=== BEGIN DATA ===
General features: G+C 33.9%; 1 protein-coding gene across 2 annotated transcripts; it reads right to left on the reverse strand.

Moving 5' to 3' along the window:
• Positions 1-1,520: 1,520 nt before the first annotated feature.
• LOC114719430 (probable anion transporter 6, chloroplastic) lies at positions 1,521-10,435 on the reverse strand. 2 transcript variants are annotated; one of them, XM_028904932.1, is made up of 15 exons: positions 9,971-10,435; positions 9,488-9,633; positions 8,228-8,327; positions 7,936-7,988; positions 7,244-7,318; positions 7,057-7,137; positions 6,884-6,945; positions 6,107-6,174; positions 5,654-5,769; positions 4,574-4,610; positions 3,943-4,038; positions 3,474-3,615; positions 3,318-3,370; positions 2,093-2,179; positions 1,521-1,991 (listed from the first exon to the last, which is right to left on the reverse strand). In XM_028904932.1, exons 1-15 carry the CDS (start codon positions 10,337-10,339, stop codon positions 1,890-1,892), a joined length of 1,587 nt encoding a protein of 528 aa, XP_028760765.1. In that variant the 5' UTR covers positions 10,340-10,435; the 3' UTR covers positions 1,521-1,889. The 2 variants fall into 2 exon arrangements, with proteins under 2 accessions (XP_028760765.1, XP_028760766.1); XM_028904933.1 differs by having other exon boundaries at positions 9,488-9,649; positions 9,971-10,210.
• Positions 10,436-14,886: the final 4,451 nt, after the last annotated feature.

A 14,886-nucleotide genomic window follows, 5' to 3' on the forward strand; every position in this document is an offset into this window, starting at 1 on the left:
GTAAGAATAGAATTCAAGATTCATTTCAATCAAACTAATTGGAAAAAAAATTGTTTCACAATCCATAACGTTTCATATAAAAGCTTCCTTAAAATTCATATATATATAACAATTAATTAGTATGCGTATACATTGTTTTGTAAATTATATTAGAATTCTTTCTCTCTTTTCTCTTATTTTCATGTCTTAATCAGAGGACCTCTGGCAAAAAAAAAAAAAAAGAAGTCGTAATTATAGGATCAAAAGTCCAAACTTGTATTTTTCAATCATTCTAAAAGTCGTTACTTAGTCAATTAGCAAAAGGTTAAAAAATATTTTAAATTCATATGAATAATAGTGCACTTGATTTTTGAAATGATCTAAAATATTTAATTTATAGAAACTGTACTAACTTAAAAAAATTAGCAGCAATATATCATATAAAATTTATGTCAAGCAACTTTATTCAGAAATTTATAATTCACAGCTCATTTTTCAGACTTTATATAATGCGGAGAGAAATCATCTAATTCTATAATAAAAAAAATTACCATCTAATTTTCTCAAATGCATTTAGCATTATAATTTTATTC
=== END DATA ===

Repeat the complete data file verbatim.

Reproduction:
General features: G+C 33.9%; 1 protein-coding gene across 2 annotated transcripts; it reads right to left on the reverse strand.

Moving 5' to 3' along the window:
• Positions 1-1,520: 1,520 nt before the first annotated feature.
• LOC114719430 (probable anion transporter 6, chloroplastic) lies at positions 1,521-10,435 on the reverse strand. 2 transcript variants are annotated; one of them, XM_028904932.1, is made up of 15 exons: positions 9,971-10,435; positions 9,488-9,633; positions 8,228-8,327; positions 7,936-7,988; positions 7,244-7,318; positions 7,057-7,137; positions 6,884-6,945; positions 6,107-6,174; positions 5,654-5,769; positions 4,574-4,610; positions 3,943-4,038; positions 3,474-3,615; positions 3,318-3,370; positions 2,093-2,179; positions 1,521-1,991 (listed from the first exon to the last, which is right to left on the reverse strand). In XM_028904932.1, exons 1-15 carry the CDS (start codon positions 10,337-10,339, stop codon positions 1,890-1,892), a joined length of 1,587 nt encoding a protein of 528 aa, XP_028760765.1. In that variant the 5' UTR covers positions 10,340-10,435; the 3' UTR covers positions 1,521-1,889. The 2 variants fall into 2 exon arrangements, with proteins under 2 accessions (XP_028760765.1, XP_028760766.1); XM_028904933.1 differs by having other exon boundaries at positions 9,488-9,649; positions 9,971-10,210.
• Positions 10,436-14,886: the final 4,451 nt, after the last annotated feature.

A 14,886-nucleotide genomic window follows, 5' to 3' on the forward strand; every position in this document is an offset into this window, starting at 1 on the left:
GTAAGAATAGAATTCAAGATTCATTTCAATCAAACTAATTGGAAAAAAAATTGTTTCACAATCCATAACGTTTCATATAAAAGCTTCCTTAAAATTCATATATATATAACAATTAATTAGTATGCGTATACATTGTTTTGTAAATTATATTAGAATTCTTTCTCTCTTTTCTCTTATTTTCATGTCTTAATCAGAGGACCTCTGGCAAAAAAAAAAAAAAAGAAGTCGTAATTATAGGATCAAAAGTCCAAACTTGTATTTTTCAATCATTCTAAAAGTCGTTACTTAGTCAATTAGCAAAAGGTTAAAAAATATTTTAAATTCATATGAATAATAGTGCACTTGATTTTTGAAATGATCTAAAATATTTAATTTATAGAAACTGTACTAACTTAAAAAAATTAGCAGCAATATATCATATAAAATTTATGTCAAGCAACTTTATTCAGAAATTTATAATTCACAGCTCATTTTTCAGACTTTATATAATGCGGAGAGAAATCATCTAATTCTATAATAAAAAAAATTACCATCTAATTTTCTCAAATGCATTTAGCATTATAATTTTATTC